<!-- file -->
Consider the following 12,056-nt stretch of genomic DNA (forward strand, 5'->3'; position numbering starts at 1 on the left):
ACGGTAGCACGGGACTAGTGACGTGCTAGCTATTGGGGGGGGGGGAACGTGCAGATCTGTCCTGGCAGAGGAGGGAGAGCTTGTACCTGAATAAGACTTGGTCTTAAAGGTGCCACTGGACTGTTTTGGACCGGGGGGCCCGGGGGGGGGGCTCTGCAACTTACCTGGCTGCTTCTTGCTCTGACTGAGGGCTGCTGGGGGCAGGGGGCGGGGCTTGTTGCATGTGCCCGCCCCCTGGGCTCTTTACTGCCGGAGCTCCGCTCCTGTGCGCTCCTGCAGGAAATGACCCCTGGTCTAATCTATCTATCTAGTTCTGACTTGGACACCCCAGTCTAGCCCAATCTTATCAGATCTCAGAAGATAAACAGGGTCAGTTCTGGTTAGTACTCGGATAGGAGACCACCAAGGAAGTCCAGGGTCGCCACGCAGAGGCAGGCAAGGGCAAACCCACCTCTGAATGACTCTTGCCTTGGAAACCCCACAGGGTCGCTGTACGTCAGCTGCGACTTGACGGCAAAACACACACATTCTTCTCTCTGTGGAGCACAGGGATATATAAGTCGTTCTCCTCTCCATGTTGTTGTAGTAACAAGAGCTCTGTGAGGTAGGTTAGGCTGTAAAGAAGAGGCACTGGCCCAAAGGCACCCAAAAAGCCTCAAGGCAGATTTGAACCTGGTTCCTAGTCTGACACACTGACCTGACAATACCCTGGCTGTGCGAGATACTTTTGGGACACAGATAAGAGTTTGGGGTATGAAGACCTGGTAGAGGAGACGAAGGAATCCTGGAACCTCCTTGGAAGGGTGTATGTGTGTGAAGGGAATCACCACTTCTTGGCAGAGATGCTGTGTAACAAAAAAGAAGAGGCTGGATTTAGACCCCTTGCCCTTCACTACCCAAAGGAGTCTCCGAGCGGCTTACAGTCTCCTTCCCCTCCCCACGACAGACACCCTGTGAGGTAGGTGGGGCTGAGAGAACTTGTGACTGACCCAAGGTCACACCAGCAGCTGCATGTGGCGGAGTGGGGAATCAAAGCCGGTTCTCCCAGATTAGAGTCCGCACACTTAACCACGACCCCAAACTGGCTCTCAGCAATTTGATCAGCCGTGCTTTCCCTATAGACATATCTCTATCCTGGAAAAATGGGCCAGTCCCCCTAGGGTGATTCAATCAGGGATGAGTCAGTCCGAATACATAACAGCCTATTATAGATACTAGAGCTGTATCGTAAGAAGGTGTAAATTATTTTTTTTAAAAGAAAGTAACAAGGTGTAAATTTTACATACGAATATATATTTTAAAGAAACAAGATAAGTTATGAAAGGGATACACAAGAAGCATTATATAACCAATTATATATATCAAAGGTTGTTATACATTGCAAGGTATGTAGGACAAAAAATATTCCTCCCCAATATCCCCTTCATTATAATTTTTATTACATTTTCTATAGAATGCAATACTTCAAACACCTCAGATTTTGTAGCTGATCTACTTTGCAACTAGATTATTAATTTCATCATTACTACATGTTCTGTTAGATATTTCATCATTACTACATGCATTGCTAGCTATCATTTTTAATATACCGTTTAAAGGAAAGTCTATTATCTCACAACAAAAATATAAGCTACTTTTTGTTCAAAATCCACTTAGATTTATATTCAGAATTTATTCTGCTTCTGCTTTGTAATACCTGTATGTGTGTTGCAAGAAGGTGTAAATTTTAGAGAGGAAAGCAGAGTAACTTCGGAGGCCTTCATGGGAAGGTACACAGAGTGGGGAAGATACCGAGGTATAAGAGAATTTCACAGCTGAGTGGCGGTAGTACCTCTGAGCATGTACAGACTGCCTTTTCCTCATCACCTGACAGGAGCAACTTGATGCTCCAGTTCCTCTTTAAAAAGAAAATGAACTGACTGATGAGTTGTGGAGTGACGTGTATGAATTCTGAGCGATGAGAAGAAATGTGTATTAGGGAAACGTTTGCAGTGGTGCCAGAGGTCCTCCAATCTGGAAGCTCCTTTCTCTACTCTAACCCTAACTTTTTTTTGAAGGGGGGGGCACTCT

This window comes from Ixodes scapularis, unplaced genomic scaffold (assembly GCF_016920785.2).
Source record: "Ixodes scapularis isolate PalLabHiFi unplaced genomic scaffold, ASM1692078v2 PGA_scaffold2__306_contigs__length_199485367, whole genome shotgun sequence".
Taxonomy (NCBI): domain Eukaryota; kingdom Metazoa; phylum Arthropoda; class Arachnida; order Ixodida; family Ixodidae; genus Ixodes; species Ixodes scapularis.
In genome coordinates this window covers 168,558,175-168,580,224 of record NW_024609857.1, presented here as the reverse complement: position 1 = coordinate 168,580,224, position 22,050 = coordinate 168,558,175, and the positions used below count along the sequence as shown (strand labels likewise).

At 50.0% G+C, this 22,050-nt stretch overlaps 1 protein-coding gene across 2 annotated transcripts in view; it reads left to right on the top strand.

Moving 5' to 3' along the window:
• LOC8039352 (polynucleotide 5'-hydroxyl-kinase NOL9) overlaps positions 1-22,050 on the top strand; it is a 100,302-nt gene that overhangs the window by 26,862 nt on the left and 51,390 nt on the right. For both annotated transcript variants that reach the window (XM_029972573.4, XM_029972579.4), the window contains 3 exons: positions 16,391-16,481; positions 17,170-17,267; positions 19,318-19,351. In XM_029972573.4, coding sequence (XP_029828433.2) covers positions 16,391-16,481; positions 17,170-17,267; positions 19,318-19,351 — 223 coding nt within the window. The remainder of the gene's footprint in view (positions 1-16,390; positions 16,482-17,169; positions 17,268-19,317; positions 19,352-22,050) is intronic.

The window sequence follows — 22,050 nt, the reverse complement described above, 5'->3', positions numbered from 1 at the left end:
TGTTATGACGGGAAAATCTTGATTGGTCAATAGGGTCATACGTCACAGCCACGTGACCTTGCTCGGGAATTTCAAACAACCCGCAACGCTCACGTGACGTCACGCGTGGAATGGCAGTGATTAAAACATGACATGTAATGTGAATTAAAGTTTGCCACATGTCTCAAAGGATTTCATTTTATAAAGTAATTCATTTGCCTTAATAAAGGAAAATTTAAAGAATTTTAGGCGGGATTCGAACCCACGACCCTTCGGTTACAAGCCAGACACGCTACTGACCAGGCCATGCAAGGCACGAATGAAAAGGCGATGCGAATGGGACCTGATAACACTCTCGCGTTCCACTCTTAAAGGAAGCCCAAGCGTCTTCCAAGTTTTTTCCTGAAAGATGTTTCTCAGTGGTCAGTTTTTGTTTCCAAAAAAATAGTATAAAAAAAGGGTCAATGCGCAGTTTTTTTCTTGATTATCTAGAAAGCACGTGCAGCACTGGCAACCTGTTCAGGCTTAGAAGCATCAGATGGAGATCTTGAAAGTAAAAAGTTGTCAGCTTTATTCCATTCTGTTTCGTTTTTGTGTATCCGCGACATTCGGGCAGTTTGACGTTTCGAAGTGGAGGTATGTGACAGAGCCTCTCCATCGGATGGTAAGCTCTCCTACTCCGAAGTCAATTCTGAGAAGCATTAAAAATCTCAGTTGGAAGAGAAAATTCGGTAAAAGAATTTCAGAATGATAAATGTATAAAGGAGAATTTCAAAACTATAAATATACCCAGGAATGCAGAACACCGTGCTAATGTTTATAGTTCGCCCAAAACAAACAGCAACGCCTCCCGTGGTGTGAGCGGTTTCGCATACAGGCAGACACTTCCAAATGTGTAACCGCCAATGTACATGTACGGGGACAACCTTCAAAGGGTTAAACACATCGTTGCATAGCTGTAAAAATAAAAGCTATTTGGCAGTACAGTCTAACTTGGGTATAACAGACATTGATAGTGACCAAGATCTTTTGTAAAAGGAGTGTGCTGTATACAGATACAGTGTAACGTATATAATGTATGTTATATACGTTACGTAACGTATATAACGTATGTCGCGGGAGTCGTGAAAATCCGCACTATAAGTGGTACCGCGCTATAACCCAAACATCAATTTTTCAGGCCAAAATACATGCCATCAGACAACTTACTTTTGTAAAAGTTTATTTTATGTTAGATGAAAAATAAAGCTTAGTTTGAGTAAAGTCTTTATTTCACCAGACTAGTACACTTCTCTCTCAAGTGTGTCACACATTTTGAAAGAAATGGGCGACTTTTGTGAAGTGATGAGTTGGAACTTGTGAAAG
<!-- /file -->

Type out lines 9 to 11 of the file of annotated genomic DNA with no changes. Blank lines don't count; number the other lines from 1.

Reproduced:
• LOC8039352 (polynucleotide 5'-hydroxyl-kinase NOL9) overlaps positions 1-22,050 on the top strand; it is a 100,302-nt gene that overhangs the window by 26,862 nt on the left and 51,390 nt on the right. For both annotated transcript variants that reach the window (XM_029972573.4, XM_029972579.4), the window contains 3 exons: positions 16,391-16,481; positions 17,170-17,267; positions 19,318-19,351. In XM_029972573.4, coding sequence (XP_029828433.2) covers positions 16,391-16,481; positions 17,170-17,267; positions 19,318-19,351 — 223 coding nt within the window. The remainder of the gene's footprint in view (positions 1-16,390; positions 16,482-17,169; positions 17,268-19,317; positions 19,352-22,050) is intronic.

The window sequence follows — 22,050 nt, the reverse complement described above, 5'->3', positions numbered from 1 at the left end:
TGTTATGACGGGAAAATCTTGATTGGTCAATAGGGTCATACGTCACAGCCACGTGACCTTGCTCGGGAATTTCAAACAACCCGCAACGCTCACGTGACGTCACGCGTGGAATGGCAGTGATTAAAACATGACATGTAATGTGAATTAAAGTTTGCCACATGTCTCAAAGGATTTCATTTTATAAAGTAATTCATTTGCCTTAATAAAGGAAAATTTAAAGAATTTTAGGCGGGATTCGAACCCACGACCCTTCGGTTACAAGCCAGACACGCTACTGACCAGGCCATGCAAGGCACGAATGAAAAGGCGATGCGAATGGGACCTGATAACACTCTCGCGTTCCACTCTTAAAGGAAGCCCAAGCGTCTTCCAAGTTTTTTCCTGAAAGATGTTTCTCAGTGGTCAGTTTTTGTTTCCAAAAAAATAGTATAAAAAAAGGGTCAATGCGCAGTTTTTTTCTTGATTATCTAGAAAGCACGTGCAGCACTGGCAACCTGTTCAGGCTTAGAAGCATCAGATGGAGATCTTGAAAGTAAAAAGTTGTCAGCTTTATTCCATTCTGTTTCGTTTTTGTGTATCCGCGACATTCGGGCAGTTTGACGTTTCGAAGTGGAGGTATGTGACAGAGCCTCTCCATCGGATGGTAAGCTCTCCTACTCCGAAGTCAATTCTGAGAAGCATTAAAAATCTCAGTTGGAAGAGAAAATTCGGTAAAAGAATTTCAGAATGATAAATGTATAAAGGAGAATTTCAAAACTATAAATATACCCAGGAATGCAGAACACCGTGCTAATGTTTATAGTTCGCCCAAAACAAACAGCAACGCCTCCCGTGGTGTGAGCGGTTTCGCATACAGGCAGACACTTCCAAATGTGTAACCGCCAATGTACATGTACGGGGACAACCTTCAAAGGGTTAAACACATCGTTGCATAGCTGTAAAAATAAAAGCTATTTGGCAGTACAGTCTAACTTGGGTATAACAGACATTGATAGTGACCAAGATCTTTTGTAAAAGGAGTGTGCTGTATACAGATACAGTGTAACGTATATAATGTATGTTATATACGTTACGTAACGTATATAACGTATGTCGCGGGAGTCGTGAAAATCCGCACTATAAGTGGTACCGCGCTATAACCCAAACATCAATTTTTCAGGCCAAAATACATGCCATCAGACAACTTACTTTTGTAAAAGTTTATTTTATGTTAGATGAAAAATAAAGCTTAGTTTGAGTAAAGTCTTTATTTCACCAGACTAGTACACTTCTCTCTCAAGTGTGTCACACATTTTGAAAGAAATGGGCGACTTTTGTGAAGTGATGAGTTGGAACTTGTGAAAG